• Estonian State Archives


The State Archives belong to the National Archives system and preserve primarily documents dating from Estonia’s proclamation of independence (1918) until today. The State Archives were established, in 1921, to preserve documents from active institutions of the young republic. The State Archives functioned during Soviet and German occupations. After the Second World War it was named Eesti NSV Oktoobrirevolutsiooni ja Sotsialistliku Ülesehituse Riiklik Keskarhiiv (ORKA) (Central State Archives of the October Revolution and Socialist Construction of Soviet Estonia) under the Ministry of Internal Affairs.

Independent management of the archive was restored in the beginning of 1990s; a former archive of the Estonian Communist Party became affiliated with the Central State Archive during this time. The National Archive of Estonia became active as an umbrella organization on January 1, 1999.

Geographical and Cultural Context

The State Archives contain collections from Estonian public and private persons, primarily:

  • government institutions and organizations operated by government institutions
  • local governments
  • government officials and other employees

Administrative Structure

For the administrative structure of the State Archives, see here and here.

Records Management and Collecting Policies

The State Archives collect public records of the functioning of institutions fulfilling public tasks (for example, constitutional institutions, government institutions, organizations operated by government institutions, government officials and other employees, and local governments).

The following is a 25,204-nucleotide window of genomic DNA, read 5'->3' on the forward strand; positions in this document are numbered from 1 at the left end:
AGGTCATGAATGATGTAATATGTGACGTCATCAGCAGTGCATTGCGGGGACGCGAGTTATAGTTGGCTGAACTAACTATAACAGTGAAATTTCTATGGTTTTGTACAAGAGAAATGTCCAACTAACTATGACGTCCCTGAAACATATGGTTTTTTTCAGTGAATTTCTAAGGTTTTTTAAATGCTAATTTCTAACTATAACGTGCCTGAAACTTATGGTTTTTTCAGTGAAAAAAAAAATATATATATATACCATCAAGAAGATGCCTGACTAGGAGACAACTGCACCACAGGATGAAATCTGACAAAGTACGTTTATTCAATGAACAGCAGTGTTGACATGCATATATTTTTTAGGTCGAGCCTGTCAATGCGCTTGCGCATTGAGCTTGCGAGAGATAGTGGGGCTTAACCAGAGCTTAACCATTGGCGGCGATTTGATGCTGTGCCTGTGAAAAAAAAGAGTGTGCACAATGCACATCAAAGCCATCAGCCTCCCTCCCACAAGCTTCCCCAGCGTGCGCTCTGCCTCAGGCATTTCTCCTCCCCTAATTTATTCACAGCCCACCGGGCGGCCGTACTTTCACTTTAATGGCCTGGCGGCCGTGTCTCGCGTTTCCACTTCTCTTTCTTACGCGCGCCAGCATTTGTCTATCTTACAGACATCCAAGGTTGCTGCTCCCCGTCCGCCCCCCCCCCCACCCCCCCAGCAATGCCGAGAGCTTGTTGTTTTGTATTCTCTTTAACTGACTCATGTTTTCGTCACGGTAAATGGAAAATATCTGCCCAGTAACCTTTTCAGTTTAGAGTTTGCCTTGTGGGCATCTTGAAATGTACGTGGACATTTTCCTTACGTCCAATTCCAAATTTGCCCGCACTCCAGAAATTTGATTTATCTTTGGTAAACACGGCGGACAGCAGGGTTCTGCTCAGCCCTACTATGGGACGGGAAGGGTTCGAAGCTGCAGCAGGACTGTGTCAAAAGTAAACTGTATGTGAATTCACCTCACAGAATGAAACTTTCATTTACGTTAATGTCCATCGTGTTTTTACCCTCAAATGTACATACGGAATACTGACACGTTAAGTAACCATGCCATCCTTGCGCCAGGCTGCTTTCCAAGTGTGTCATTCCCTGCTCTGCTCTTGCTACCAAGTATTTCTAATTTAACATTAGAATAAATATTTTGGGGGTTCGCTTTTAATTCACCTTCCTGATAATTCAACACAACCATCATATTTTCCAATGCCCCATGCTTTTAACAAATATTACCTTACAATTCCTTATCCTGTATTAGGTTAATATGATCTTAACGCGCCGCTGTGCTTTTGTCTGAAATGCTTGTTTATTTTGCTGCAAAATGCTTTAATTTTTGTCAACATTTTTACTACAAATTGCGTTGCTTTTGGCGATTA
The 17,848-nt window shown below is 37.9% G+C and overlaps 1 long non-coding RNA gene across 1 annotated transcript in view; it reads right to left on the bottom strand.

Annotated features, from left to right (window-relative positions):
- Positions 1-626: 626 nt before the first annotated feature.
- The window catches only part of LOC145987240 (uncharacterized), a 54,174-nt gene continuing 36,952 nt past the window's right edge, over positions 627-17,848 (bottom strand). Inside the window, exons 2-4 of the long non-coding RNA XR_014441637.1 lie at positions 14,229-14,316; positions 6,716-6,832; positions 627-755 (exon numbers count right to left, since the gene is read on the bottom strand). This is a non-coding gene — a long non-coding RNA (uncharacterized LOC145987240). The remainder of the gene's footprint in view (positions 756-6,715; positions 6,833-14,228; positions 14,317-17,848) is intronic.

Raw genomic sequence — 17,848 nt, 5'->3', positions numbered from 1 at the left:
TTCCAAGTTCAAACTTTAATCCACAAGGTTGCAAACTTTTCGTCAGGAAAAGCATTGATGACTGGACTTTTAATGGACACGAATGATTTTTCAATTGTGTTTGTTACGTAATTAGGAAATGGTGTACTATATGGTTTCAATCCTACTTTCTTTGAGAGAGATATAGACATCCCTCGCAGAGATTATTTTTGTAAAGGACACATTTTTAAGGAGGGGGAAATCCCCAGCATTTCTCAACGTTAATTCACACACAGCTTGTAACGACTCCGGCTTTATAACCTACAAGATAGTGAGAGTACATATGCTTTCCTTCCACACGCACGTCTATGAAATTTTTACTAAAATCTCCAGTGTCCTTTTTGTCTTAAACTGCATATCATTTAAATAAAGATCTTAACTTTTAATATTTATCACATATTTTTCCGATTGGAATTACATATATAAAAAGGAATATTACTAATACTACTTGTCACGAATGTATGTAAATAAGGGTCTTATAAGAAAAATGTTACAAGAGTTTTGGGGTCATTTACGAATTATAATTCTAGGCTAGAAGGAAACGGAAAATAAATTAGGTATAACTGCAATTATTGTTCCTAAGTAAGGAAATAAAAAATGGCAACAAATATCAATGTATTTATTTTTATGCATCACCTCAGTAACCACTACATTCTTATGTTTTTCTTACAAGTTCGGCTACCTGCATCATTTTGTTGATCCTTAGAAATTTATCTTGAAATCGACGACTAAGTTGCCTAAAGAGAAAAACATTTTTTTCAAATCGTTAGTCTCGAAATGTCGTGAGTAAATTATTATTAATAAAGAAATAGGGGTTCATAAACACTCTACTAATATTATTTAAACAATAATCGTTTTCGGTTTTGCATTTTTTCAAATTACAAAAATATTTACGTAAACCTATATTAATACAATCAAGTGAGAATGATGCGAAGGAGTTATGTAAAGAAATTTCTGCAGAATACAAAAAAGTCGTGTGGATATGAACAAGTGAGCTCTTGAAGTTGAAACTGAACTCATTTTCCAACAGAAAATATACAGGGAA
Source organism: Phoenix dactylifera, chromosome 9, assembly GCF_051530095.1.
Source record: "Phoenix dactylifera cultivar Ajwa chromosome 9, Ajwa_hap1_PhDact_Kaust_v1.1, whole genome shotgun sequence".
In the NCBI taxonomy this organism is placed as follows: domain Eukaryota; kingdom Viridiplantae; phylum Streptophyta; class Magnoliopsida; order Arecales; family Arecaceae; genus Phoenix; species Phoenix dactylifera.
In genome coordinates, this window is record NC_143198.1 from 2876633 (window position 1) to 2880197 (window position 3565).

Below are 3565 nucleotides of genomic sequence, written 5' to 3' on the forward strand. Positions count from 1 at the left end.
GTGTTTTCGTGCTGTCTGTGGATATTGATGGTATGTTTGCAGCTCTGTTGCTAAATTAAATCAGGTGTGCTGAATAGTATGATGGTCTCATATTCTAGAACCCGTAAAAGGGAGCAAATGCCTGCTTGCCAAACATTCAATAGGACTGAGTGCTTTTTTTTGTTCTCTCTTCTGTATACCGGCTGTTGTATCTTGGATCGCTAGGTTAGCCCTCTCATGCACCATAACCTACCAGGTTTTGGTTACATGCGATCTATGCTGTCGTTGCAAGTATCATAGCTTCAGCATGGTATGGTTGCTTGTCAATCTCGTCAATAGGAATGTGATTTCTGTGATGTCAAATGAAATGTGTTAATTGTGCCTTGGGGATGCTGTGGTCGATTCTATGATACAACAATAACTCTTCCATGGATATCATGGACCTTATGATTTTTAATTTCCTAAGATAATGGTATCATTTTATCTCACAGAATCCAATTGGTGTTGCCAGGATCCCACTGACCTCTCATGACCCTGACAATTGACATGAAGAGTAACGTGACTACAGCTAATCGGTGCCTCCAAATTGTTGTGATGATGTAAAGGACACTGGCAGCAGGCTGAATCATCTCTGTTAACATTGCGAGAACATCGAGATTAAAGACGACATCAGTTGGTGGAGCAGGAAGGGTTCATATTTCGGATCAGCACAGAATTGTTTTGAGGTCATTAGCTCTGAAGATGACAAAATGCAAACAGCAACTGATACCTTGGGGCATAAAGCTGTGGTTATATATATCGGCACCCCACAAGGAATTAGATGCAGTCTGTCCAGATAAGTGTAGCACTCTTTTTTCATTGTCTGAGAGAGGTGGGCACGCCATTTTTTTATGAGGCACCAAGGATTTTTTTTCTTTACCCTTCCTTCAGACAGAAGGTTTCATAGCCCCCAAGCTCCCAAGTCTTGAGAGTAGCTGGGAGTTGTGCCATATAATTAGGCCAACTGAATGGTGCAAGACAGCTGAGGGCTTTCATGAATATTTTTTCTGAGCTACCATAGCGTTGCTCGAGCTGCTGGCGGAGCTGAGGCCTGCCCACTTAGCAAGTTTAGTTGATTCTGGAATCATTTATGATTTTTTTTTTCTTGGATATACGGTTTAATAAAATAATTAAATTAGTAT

The State Archive holds ca. 5,000 archival fonds and 3.45 million records. The collections contain primarily paper documents, but there are also videos, sound recordings and two parchment documents. The repositories are located in Tallinn at three different addresses: Madara 24, Maneeži 4 and Tõnismägi 16. The Madara Street building (completed in 2002) is the newest and is in compliance with Archival Rules requirements. Its holding capacity is slightly more than half of the materials preserved in the State Archive.

Archival and Other Holdings

  • 24 Madara Street: This location holds documents of the major state and military institutions from before 1940 (including the Office of the President, State Chancellery, Foreign Ministry; the Ministries of Internal Affairs, Justice, Economy and Agriculture; the Departments of Cadastre of the Bureau of Statistics; county land boards; the Board of Settlement, the Chamber of Commerce and Industry, the General Staff, etc.). Other records pertain to the activities (through 1940) of court and police institutions, banks, embassies and consulates, and municipal governments up to 1944 (except those of Tallinn and Harju County, which are in the Tallinn Municipal Archives). There are also personal fonds of public figures and eminent cultural figures who were active prior to World War II (K. Päts, J. Tõnisson, J. Laidoner, et al), as well as documents of planning and design offices. The collection’s most valuable and voluminous holdings are the plans and blueprints of real estate (land and buildings), and those of posters and memoirs.